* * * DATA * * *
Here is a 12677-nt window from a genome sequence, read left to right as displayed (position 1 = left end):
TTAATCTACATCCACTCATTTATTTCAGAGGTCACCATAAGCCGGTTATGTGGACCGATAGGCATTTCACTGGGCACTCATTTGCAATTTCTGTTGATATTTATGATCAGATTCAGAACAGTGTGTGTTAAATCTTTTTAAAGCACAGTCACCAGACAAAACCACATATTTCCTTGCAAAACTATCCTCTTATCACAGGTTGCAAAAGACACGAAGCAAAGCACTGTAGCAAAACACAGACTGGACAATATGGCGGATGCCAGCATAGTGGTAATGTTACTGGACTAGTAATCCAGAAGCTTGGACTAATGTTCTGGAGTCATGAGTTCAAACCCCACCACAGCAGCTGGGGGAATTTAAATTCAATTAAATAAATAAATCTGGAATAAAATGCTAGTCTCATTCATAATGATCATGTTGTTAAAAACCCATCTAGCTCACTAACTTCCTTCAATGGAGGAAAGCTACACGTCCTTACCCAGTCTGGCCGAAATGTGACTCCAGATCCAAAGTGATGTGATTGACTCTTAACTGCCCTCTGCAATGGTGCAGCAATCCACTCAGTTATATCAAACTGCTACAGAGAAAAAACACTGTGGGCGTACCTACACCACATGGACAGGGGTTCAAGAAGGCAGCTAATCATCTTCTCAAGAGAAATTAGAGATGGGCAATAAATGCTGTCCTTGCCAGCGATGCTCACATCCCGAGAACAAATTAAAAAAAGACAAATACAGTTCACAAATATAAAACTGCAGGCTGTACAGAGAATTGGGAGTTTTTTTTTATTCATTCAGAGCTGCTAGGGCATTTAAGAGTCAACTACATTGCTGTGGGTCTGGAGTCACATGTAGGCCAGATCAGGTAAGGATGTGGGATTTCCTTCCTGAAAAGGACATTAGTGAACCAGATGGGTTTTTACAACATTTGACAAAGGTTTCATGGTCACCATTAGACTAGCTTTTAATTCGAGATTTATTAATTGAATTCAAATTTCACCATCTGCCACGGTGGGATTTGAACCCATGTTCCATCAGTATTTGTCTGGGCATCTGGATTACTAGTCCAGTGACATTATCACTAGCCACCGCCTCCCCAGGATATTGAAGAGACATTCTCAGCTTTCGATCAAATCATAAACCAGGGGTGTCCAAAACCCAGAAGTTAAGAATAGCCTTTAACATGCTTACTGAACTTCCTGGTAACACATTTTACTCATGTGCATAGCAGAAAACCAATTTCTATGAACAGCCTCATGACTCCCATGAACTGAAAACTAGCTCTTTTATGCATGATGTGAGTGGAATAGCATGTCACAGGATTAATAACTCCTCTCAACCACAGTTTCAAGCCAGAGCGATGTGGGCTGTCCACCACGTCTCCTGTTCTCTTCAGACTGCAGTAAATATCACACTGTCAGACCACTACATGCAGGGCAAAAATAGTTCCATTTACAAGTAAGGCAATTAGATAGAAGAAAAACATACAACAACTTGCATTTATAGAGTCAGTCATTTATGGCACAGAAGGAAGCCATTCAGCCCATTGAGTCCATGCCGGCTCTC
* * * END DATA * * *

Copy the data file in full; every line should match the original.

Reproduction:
Here is a 12677-nt window from a genome sequence, read left to right as displayed (position 1 = left end):
TTAATCTACATCCACTCATTTATTTCAGAGGTCACCATAAGCCGGTTATGTGGACCGATAGGCATTTCACTGGGCACTCATTTGCAATTTCTGTTGATATTTATGATCAGATTCAGAACAGTGTGTGTTAAATCTTTTTAAAGCACAGTCACCAGACAAAACCACATATTTCCTTGCAAAACTATCCTCTTATCACAGGTTGCAAAAGACACGAAGCAAAGCACTGTAGCAAAACACAGACTGGACAATATGGCGGATGCCAGCATAGTGGTAATGTTACTGGACTAGTAATCCAGAAGCTTGGACTAATGTTCTGGAGTCATGAGTTCAAACCCCACCACAGCAGCTGGGGGAATTTAAATTCAATTAAATAAATAAATCTGGAATAAAATGCTAGTCTCATTCATAATGATCATGTTGTTAAAAACCCATCTAGCTCACTAACTTCCTTCAATGGAGGAAAGCTACACGTCCTTACCCAGTCTGGCCGAAATGTGACTCCAGATCCAAAGTGATGTGATTGACTCTTAACTGCCCTCTGCAATGGTGCAGCAATCCACTCAGTTATATCAAACTGCTACAGAGAAAAAACACTGTGGGCGTACCTACACCACATGGACAGGGGTTCAAGAAGGCAGCTAATCATCTTCTCAAGAGAAATTAGAGATGGGCAATAAATGCTGTCCTTGCCAGCGATGCTCACATCCCGAGAACAAATTAAAAAAAGACAAATACAGTTCACAAATATAAAACTGCAGGCTGTACAGAGAATTGGGAGTTTTTTTTTATTCATTCAGAGCTGCTAGGGCATTTAAGAGTCAACTACATTGCTGTGGGTCTGGAGTCACATGTAGGCCAGATCAGGTAAGGATGTGGGATTTCCTTCCTGAAAAGGACATTAGTGAACCAGATGGGTTTTTACAACATTTGACAAAGGTTTCATGGTCACCATTAGACTAGCTTTTAATTCGAGATTTATTAATTGAATTCAAATTTCACCATCTGCCACGGTGGGATTTGAACCCATGTTCCATCAGTATTTGTCTGGGCATCTGGATTACTAGTCCAGTGACATTATCACTAGCCACCGCCTCCCCAGGATATTGAAGAGACATTCTCAGCTTTCGATCAAATCATAAACCAGGGGTGTCCAAAACCCAGAAGTTAAGAATAGCCTTTAACATGCTTACTGAACTTCCTGGTAACACATTTTACTCATGTGCATAGCAGAAAACCAATTTCTATGAACAGCCTCATGACTCCCATGAACTGAAAACTAGCTCTTTTATGCATGATGTGAGTGGAATAGCATGTCACAGGATTAATAACTCCTCTCAACCACAGTTTCAAGCCAGAGCGATGTGGGCTGTCCACCACGTCTCCTGTTCTCTTCAGACTGCAGTAAATATCACACTGTCAGACCACTACATGCAGGGCAAAAATAGTTCCATTTACAAGTAAGGCAATTAGATAGAAGAAAAACATACAACAACTTGCATTTATAGAGTCAGTCATTTATGGCACAGAAGGAAGCCATTCAGCCCATTGAGTCCATGCCGGCTCTC